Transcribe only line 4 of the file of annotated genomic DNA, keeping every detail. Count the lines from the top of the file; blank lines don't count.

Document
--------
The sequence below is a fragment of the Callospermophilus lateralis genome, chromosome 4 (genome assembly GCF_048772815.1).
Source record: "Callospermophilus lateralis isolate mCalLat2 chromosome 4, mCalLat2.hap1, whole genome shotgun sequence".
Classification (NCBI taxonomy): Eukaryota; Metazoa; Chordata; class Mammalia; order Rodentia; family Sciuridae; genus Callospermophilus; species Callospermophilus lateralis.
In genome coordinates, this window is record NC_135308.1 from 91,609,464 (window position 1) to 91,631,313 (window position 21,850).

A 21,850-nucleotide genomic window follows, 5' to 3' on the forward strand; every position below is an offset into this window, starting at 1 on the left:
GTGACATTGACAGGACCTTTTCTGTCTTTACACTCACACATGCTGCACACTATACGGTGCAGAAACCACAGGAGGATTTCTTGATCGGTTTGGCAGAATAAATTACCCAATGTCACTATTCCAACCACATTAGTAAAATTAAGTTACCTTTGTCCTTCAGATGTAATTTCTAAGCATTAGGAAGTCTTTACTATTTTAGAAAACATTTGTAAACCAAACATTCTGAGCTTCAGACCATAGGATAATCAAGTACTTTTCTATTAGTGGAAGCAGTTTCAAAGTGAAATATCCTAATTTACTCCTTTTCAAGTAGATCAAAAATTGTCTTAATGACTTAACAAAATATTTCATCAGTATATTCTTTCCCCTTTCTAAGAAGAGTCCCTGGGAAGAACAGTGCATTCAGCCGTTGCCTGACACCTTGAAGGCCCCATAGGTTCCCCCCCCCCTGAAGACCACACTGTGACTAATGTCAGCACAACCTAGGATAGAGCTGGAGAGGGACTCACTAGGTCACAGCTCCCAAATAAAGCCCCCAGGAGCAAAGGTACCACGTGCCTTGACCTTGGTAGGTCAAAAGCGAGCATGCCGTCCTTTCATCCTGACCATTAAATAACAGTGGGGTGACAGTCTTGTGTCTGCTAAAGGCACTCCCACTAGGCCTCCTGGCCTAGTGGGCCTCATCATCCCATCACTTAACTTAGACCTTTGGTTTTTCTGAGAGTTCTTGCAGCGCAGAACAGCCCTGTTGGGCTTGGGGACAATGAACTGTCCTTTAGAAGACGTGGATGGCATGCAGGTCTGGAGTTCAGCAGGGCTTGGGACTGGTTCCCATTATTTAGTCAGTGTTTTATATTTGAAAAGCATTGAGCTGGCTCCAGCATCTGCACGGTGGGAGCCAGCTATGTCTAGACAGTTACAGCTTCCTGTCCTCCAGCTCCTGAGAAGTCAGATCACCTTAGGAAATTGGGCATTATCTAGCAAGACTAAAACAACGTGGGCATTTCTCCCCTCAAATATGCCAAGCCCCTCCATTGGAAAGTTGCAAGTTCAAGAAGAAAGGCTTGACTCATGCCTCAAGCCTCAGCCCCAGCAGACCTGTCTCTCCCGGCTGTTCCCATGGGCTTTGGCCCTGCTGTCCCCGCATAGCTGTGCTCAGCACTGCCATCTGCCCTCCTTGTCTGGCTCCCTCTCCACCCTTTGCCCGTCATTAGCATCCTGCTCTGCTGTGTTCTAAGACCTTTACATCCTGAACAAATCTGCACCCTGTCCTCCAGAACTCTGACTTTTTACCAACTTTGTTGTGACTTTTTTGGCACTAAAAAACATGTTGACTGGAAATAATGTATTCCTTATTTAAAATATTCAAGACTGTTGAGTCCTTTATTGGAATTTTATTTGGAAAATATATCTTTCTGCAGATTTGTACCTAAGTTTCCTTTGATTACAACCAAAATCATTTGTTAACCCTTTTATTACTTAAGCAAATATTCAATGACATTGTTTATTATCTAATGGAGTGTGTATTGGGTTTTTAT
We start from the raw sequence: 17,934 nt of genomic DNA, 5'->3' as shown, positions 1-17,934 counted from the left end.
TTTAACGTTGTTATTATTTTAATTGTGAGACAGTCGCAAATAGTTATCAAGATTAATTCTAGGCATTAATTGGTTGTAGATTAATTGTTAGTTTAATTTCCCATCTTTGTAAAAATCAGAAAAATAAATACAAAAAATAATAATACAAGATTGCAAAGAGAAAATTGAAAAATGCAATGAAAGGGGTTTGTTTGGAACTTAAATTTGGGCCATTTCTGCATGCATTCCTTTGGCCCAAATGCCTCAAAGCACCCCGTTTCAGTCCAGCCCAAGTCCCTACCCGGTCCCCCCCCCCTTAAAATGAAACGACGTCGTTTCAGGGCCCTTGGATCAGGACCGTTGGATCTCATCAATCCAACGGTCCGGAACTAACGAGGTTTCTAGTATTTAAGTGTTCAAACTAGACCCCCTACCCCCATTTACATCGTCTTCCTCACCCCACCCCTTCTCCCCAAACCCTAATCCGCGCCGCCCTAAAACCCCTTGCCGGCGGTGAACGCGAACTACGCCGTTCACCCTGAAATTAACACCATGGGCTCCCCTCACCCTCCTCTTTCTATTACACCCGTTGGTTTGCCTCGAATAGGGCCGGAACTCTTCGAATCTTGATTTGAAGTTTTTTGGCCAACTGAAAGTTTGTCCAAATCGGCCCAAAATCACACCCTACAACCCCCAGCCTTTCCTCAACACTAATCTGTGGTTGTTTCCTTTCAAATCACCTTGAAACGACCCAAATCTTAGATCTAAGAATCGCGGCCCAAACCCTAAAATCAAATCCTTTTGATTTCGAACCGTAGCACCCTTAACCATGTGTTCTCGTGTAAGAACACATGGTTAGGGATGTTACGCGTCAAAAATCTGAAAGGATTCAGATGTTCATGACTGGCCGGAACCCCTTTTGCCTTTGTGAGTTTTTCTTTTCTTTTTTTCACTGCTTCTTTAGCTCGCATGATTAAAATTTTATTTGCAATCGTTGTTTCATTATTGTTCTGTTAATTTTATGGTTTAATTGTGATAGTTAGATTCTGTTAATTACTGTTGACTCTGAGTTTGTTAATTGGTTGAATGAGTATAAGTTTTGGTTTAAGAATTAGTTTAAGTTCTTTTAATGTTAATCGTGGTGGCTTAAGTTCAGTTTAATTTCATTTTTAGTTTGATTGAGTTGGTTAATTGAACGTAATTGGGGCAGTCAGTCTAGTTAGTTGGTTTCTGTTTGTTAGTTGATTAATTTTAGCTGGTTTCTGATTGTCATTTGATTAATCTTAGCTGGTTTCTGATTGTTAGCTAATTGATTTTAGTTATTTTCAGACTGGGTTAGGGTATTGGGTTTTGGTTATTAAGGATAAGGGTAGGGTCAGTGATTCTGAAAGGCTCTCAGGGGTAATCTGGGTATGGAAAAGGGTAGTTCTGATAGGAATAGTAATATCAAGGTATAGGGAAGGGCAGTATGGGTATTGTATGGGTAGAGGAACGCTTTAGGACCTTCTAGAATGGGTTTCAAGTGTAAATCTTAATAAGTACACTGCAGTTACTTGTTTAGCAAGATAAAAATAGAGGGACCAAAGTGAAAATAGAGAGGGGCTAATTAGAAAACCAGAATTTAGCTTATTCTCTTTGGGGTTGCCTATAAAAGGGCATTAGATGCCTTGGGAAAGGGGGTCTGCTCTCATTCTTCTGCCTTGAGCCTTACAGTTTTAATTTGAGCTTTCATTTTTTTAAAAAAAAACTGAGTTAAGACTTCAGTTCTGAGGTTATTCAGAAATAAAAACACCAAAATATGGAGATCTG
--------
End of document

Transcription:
In genome coordinates, this window is record NC_135308.1 from 91,609,464 (window position 1) to 91,631,313 (window position 21,850).